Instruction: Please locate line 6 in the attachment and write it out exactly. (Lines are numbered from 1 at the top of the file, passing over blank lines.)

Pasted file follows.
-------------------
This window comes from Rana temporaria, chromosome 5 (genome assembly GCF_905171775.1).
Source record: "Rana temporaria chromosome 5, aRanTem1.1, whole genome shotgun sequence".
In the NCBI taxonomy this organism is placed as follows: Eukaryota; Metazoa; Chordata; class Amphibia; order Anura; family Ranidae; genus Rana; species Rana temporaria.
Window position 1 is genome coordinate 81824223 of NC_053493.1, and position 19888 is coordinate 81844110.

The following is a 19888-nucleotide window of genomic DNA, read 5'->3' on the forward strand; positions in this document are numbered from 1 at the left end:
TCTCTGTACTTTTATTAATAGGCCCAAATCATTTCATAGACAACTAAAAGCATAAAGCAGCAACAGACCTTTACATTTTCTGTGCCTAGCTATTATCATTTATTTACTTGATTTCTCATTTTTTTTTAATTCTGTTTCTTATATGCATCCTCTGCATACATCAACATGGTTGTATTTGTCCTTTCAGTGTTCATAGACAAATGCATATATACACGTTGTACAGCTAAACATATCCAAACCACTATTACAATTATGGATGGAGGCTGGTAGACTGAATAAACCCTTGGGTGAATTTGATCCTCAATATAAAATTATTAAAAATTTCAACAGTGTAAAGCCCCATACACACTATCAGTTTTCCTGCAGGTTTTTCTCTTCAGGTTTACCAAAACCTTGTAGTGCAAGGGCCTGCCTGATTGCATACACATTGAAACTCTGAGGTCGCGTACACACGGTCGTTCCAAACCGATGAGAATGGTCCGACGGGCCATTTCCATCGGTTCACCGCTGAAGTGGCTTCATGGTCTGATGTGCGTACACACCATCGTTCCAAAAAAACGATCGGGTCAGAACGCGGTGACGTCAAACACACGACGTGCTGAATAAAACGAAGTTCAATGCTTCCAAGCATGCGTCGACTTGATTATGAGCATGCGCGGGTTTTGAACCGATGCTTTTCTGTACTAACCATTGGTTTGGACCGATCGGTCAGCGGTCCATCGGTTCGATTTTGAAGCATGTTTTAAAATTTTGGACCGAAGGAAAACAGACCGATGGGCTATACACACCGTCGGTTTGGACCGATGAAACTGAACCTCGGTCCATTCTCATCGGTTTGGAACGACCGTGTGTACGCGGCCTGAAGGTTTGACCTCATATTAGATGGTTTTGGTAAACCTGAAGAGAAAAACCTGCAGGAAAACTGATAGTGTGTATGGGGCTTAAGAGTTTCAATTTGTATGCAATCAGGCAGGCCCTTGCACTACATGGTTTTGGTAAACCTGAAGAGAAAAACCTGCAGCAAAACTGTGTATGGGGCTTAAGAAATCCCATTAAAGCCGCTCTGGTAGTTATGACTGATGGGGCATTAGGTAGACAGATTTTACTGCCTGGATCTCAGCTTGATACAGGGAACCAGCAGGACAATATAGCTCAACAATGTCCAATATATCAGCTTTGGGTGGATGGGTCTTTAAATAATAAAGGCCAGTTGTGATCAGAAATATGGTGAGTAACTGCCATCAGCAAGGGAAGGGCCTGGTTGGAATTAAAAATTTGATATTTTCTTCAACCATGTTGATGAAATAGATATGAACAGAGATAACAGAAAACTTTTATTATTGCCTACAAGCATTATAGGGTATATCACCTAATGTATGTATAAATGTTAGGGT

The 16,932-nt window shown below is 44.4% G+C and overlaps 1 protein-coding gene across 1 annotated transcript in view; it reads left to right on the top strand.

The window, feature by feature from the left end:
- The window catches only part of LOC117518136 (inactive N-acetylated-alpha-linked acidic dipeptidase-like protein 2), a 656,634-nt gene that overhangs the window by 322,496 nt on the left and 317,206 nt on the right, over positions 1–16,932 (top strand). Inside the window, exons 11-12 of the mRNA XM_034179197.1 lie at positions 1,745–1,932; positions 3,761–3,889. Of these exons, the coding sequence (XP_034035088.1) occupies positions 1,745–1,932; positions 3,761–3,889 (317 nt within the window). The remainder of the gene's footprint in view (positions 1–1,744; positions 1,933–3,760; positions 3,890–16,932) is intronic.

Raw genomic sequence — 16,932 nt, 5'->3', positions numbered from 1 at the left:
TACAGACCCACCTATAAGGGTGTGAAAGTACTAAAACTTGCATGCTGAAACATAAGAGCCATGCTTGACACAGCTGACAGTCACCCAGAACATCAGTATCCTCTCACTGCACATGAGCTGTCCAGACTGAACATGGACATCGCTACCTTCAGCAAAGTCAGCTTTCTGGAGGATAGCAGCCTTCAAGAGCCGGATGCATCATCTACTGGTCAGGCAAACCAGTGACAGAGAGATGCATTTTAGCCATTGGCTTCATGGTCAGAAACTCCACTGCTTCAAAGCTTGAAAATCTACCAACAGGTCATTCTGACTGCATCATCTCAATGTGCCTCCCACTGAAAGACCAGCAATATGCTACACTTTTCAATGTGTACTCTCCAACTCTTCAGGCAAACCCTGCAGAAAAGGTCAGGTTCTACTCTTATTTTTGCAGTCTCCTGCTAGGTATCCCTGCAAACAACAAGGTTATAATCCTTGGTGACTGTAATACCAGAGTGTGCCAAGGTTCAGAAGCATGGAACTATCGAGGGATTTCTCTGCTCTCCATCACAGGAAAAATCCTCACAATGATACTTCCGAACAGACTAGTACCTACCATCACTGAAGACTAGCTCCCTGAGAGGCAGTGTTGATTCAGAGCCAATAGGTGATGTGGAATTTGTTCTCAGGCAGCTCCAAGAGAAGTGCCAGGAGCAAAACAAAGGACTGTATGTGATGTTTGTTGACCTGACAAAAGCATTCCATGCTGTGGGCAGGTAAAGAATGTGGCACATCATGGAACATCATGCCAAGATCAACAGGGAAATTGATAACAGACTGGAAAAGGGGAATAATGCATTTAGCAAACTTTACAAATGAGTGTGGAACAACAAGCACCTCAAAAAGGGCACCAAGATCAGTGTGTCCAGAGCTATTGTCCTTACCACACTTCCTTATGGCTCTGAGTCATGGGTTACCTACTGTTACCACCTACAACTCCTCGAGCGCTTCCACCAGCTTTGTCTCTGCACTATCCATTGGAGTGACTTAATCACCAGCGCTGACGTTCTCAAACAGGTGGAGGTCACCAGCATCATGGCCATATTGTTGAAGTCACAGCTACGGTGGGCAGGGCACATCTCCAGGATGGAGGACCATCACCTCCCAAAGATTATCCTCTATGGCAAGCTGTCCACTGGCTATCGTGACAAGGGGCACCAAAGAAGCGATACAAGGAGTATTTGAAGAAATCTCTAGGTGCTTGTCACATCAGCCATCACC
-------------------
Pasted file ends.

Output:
TCTCTGTACTTTTATTAATAGGCCCAAATCATTTCATAGACAACTAAAAGCATAAAGCAGCAACAGACCTTTACATTTTCTGTGCCTAGCTATTATCATTTATTTACTTGATTTCTCATTTTTTTTTAATTCTGTTTCTTATATGCATCCTCTGCATACATCAACATGGTTGTATTTGTCCTTTCAGTGTTCATAGACAAATGCATATATACACGTTGTACAGCTAAACATATCCAAACCACTATTACAATTATGGATGGAGGCTGGTAGACTGAATAAACCCTTGGGTGAATTTGATCCTCAATATAAAATTATTAAAAATTTCAACAGTGTAAAGCCCCATACACACTATCAGTTTTCCTGCAGGTTTTTCTCTTCAGGTTTACCAAAACCTTGTAGTGCAAGGGCCTGCCTGATTGCATACACATTGAAACTCTGAGGTCGCGTACACACGGTCGTTCCAAACCGATGAGAATGGTCCGACGGGCCATTTCCATCGGTTCACCGCTGAAGTGGCTTCATGGTCTGATGTGCGTACACACCATCGTTCCAAAAAAACGATCGGGTCAGAACGCGGTGACGTCAAACACACGACGTGCTGAATAAAACGAAGTTCAATGCTTCCAAGCATGCGTCGACTTGATTATGAGCATGCGCGGGTTTTGAACCGATGCTTTTCTGTACTAACCATTGGTTTGGACCGATCGGTCAGCGGTCCATCGGTTCGATTTTGAAGCATGTTTTAAAATTTTGGACCGAAGGAAAACAGACCGATGGGCTATACACACCGTCGGTTTGGACCGATGAAACTGAACCTCGGTCCATTCTCATCGGTTTGGAACGACCGTGTGTACGCGGCCTGAAGGTTTGACCTCATATTAGATGGTTTTGGTAAACCTGAAGAGAAAAACCTGCAGGAAAACTGATAGTGTGTATGGGGCTTAAGAGTTTCAATTTGTATGCAATCAGGCAGGCCCTTGCACTACATGGTTTTGGTAAACCTGAAGAGAAAAACCTGCAGCAAAACTGTGTATGGGGCTTAAGAAATCCCATTAAAGCCGCTCTGGTAGTTATGACTGATGGGGCATTAGGTAGACAGATTTTACTGCCTGGATCTCAGCTTGATACAGGGAACCAGCAGGACAATATAGCTCAACAATGTCCAATATATCAGCTTTGGGTGGATGGGTCTTTAAATAATAAAGGCCAGTTGTGATCAGAAATATGGTGAGTAACTGCCATCAGCAAGGGAAGGGCCTGGTTGGAATTAAAAATTTGATATTTTCTTCAACCATGTTGATGAAATAGATATGAACAGAGATAACAGAAAACTTTTATTATTGCCTACAAGCATTATAGGGTATATCACCTAATGTATGTATAAATGTTAGGGT